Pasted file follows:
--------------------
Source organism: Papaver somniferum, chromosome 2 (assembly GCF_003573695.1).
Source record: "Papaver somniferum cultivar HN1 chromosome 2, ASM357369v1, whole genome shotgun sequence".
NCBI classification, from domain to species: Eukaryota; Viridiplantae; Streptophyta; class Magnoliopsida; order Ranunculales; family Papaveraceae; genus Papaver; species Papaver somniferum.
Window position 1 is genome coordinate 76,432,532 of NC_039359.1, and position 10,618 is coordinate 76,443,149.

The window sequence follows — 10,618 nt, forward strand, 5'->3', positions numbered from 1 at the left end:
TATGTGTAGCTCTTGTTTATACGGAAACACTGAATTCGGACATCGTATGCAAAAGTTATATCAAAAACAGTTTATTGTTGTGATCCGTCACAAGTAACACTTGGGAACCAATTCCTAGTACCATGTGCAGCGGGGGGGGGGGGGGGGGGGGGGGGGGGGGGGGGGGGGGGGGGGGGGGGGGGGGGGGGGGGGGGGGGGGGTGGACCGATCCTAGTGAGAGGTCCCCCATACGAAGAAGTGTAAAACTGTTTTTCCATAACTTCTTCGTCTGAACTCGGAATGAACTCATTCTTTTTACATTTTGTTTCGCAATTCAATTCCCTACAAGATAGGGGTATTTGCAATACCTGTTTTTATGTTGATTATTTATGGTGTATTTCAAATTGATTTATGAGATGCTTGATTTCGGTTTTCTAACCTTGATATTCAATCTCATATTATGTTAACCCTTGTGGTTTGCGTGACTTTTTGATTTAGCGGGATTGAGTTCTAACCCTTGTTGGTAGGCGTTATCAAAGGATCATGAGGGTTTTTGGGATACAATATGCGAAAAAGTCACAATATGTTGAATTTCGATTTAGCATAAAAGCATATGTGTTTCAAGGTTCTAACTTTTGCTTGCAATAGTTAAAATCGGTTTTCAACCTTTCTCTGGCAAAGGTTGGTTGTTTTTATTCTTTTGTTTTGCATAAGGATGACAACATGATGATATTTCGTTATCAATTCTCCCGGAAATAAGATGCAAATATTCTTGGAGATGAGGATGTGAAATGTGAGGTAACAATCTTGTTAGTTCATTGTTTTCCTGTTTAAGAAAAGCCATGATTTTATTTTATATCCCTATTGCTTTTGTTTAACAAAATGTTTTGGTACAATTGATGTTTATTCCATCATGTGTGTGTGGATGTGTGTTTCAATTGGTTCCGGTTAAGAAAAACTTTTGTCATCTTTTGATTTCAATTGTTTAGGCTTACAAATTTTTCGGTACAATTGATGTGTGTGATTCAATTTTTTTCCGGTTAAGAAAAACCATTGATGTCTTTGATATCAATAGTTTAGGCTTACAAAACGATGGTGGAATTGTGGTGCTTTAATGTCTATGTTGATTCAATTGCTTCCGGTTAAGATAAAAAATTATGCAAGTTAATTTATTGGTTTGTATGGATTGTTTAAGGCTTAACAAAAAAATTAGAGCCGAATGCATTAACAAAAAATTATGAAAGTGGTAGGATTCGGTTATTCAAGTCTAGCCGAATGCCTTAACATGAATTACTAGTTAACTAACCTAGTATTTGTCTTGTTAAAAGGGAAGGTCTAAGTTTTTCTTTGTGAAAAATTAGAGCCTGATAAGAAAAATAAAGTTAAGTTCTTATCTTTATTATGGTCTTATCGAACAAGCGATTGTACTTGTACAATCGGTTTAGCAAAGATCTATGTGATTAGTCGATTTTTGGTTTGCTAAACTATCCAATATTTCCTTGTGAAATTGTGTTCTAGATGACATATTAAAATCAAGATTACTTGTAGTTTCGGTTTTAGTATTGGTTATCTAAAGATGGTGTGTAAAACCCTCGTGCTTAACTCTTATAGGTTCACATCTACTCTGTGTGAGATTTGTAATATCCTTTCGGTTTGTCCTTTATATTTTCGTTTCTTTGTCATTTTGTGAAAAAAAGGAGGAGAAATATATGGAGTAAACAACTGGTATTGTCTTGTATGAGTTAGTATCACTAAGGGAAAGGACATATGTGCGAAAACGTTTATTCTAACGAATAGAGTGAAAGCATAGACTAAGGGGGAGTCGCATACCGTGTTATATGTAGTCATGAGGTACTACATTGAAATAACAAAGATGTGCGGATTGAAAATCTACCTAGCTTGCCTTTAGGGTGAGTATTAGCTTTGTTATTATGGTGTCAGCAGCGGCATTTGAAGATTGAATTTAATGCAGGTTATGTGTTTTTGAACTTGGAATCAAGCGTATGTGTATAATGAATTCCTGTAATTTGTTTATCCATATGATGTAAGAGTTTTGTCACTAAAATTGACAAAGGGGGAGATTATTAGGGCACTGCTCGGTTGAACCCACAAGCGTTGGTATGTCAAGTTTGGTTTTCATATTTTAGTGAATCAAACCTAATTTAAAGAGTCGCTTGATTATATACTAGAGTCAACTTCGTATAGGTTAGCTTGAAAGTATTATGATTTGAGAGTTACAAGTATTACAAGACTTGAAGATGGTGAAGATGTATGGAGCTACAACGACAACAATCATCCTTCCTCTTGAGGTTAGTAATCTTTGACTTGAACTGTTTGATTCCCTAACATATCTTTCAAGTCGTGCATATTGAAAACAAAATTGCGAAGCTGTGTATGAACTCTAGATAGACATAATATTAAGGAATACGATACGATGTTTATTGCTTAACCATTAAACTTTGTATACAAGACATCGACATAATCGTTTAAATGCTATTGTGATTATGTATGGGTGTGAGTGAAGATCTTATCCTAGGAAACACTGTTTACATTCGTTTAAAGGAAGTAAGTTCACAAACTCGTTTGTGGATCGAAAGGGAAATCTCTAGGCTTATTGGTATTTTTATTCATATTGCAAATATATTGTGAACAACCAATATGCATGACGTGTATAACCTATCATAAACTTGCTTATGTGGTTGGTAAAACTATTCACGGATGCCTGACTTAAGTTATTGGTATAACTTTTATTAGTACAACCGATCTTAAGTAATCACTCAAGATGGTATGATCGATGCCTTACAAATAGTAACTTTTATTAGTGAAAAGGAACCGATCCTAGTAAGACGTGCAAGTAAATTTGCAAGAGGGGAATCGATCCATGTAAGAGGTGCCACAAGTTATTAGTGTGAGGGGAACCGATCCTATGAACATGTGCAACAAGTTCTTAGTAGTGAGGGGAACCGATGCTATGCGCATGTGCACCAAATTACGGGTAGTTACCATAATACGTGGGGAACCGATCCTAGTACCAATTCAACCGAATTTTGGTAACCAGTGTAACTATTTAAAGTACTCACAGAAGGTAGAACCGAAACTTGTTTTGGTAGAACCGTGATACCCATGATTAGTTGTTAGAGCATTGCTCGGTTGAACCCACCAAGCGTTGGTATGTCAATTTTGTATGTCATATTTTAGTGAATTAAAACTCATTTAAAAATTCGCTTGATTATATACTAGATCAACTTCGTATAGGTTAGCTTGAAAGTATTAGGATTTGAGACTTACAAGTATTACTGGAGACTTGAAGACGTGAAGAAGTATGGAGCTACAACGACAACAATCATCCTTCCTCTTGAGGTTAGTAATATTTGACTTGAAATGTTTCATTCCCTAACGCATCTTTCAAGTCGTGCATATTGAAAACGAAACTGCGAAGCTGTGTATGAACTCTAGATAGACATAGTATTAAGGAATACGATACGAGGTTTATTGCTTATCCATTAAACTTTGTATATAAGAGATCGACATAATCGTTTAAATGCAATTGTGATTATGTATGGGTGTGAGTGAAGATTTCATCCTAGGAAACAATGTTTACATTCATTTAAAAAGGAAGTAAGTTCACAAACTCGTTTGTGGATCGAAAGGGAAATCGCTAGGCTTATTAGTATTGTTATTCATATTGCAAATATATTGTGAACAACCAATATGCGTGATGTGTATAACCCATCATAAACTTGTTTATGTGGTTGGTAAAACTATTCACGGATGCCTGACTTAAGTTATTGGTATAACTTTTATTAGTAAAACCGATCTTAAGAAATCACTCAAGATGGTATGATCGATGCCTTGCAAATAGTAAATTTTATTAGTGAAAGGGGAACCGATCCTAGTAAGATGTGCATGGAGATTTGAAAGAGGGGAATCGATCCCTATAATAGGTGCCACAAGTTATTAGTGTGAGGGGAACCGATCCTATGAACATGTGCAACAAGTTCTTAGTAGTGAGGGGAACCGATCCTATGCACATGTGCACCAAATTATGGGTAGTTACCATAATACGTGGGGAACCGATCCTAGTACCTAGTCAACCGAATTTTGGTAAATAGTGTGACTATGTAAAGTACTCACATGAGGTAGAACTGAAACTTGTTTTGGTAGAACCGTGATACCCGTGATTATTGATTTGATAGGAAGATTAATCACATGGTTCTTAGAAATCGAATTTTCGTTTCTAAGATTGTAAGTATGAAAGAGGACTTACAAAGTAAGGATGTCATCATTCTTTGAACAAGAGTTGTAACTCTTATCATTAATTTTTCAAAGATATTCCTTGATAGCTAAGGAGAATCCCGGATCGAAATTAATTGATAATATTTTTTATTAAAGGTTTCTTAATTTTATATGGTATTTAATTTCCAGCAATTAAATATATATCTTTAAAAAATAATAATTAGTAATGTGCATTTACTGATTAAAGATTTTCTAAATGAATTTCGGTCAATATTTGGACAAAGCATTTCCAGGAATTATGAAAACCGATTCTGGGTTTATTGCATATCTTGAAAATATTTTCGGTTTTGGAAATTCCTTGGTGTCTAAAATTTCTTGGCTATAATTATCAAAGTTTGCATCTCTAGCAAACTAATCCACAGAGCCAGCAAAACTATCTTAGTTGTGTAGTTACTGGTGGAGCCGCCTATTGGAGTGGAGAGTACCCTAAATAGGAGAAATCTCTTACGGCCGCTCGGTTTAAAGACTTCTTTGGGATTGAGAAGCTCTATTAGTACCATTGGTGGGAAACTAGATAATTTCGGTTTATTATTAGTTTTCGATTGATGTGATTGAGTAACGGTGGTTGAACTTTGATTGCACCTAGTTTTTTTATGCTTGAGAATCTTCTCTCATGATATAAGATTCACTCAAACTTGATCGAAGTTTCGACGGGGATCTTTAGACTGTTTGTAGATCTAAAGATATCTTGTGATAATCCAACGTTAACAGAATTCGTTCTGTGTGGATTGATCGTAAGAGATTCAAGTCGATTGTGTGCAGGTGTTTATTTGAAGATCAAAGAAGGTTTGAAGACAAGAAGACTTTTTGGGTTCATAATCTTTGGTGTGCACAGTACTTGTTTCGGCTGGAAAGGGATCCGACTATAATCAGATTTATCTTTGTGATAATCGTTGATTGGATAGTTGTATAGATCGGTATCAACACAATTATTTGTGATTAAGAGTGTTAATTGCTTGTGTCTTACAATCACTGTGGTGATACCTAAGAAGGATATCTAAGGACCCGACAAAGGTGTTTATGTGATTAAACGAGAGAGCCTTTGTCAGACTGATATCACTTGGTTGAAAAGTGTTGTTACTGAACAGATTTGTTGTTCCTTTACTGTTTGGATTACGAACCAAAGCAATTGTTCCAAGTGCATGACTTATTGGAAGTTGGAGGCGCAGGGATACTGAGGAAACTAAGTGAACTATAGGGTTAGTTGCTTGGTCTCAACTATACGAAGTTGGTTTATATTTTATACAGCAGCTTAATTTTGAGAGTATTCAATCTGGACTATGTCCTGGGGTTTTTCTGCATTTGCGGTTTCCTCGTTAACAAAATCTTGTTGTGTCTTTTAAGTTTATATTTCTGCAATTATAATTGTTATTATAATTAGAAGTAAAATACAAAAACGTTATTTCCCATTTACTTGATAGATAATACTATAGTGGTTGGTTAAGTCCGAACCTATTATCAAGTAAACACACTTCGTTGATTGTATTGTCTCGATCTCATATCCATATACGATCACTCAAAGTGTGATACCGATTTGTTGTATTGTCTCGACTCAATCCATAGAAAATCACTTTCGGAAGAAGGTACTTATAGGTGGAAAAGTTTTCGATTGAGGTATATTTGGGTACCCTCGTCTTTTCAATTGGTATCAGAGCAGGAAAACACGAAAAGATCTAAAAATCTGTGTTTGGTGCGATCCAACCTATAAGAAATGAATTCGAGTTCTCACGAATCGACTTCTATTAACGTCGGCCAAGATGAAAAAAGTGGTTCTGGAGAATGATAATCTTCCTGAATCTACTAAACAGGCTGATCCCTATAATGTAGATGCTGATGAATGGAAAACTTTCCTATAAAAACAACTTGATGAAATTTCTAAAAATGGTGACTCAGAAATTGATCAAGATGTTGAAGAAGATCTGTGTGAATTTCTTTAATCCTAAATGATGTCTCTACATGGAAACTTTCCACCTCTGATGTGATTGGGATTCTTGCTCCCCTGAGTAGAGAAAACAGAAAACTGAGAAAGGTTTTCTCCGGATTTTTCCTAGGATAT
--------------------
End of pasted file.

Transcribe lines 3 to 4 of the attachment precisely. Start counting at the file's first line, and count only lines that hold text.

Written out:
NCBI classification, from domain to species: Eukaryota; Viridiplantae; Streptophyta; class Magnoliopsida; order Ranunculales; family Papaveraceae; genus Papaver; species Papaver somniferum.
Window position 1 is genome coordinate 76,432,532 of NC_039359.1, and position 10,618 is coordinate 76,443,149.